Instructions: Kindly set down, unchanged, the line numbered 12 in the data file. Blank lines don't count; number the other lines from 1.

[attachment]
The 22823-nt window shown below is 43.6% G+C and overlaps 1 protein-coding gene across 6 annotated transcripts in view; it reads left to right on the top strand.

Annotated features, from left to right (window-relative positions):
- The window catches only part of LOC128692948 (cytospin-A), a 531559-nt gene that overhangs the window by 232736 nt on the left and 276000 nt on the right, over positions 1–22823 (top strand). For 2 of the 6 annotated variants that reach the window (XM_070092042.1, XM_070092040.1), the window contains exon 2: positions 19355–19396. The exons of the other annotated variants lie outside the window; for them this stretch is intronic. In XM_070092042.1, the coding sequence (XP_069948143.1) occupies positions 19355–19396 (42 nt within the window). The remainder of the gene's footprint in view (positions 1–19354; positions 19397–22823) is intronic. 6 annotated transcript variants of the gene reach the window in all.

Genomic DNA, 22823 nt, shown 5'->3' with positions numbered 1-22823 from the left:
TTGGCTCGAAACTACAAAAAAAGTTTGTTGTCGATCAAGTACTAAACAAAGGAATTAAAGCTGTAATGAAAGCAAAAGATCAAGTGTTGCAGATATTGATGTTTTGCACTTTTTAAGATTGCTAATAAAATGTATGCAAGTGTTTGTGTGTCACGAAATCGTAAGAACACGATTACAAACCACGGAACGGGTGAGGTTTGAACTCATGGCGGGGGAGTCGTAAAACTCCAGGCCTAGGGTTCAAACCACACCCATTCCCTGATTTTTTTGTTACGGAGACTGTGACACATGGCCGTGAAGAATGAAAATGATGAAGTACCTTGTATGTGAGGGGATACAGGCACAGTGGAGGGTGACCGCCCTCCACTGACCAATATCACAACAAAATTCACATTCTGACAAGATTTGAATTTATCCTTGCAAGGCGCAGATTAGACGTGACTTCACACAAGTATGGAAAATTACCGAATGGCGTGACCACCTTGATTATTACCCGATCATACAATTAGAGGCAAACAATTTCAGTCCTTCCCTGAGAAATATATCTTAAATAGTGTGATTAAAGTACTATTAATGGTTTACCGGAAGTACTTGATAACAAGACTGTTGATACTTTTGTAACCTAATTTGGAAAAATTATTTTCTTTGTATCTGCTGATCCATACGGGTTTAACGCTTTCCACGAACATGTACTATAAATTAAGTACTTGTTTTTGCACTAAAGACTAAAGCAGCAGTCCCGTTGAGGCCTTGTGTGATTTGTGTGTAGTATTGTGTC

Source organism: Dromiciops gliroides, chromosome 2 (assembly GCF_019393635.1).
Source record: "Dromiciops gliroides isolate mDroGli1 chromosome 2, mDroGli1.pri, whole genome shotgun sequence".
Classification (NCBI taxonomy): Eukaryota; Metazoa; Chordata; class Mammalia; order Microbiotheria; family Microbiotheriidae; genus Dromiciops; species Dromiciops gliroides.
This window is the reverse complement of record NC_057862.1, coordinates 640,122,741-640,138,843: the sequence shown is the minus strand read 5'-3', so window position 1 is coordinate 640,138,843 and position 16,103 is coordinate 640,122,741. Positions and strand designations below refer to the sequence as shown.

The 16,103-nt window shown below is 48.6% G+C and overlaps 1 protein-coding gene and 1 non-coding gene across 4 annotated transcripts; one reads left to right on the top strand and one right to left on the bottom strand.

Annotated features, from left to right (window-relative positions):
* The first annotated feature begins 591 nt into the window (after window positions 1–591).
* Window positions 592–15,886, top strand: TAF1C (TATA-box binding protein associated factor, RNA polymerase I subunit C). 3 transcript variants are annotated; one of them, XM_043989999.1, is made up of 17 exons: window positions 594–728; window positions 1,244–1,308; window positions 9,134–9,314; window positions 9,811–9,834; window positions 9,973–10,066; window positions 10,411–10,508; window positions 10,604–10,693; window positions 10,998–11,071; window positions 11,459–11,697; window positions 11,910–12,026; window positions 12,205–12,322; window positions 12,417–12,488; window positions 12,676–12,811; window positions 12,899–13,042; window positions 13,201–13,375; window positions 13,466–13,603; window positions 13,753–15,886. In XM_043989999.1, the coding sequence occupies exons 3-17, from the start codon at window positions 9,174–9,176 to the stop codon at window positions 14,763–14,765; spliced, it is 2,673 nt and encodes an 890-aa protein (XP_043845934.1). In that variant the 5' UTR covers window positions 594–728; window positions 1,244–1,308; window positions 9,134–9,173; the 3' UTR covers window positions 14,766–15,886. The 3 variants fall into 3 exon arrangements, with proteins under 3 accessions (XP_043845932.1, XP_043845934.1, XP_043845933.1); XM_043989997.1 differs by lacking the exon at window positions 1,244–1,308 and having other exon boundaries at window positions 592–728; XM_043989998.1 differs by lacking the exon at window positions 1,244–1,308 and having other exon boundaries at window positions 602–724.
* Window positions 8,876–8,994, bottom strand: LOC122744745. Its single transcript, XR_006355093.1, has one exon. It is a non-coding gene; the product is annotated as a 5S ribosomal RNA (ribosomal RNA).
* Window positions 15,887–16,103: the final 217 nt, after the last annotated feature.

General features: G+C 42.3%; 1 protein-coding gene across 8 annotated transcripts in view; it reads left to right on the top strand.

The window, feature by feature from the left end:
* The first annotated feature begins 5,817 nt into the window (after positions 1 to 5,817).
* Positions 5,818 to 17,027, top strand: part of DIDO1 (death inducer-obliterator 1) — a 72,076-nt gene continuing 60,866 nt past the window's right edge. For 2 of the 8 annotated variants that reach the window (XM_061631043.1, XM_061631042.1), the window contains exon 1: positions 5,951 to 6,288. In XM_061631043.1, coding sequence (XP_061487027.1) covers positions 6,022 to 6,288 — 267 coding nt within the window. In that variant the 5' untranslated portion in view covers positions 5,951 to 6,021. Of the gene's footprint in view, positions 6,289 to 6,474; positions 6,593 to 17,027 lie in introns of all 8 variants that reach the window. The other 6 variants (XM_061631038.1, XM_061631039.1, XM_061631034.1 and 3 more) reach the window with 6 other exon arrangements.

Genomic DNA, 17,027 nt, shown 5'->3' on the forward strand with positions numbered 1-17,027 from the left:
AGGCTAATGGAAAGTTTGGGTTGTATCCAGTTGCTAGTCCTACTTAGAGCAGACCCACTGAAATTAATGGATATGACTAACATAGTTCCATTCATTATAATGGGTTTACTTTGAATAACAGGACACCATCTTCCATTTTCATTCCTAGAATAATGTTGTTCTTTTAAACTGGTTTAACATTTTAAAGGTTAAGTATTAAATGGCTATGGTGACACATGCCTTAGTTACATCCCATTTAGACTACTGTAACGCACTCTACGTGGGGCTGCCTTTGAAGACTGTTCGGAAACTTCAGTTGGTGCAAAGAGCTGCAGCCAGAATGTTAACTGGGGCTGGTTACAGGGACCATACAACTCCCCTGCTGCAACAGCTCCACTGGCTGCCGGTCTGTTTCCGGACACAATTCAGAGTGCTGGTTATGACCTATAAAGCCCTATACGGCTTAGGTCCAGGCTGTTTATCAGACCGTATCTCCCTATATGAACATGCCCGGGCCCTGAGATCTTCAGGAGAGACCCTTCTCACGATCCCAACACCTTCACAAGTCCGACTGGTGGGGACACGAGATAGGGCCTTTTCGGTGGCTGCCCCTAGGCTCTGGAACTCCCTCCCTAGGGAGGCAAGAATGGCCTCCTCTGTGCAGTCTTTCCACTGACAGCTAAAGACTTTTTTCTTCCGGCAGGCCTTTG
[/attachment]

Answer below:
* The first annotated feature begins 591 nt into the window (after window positions 1–591).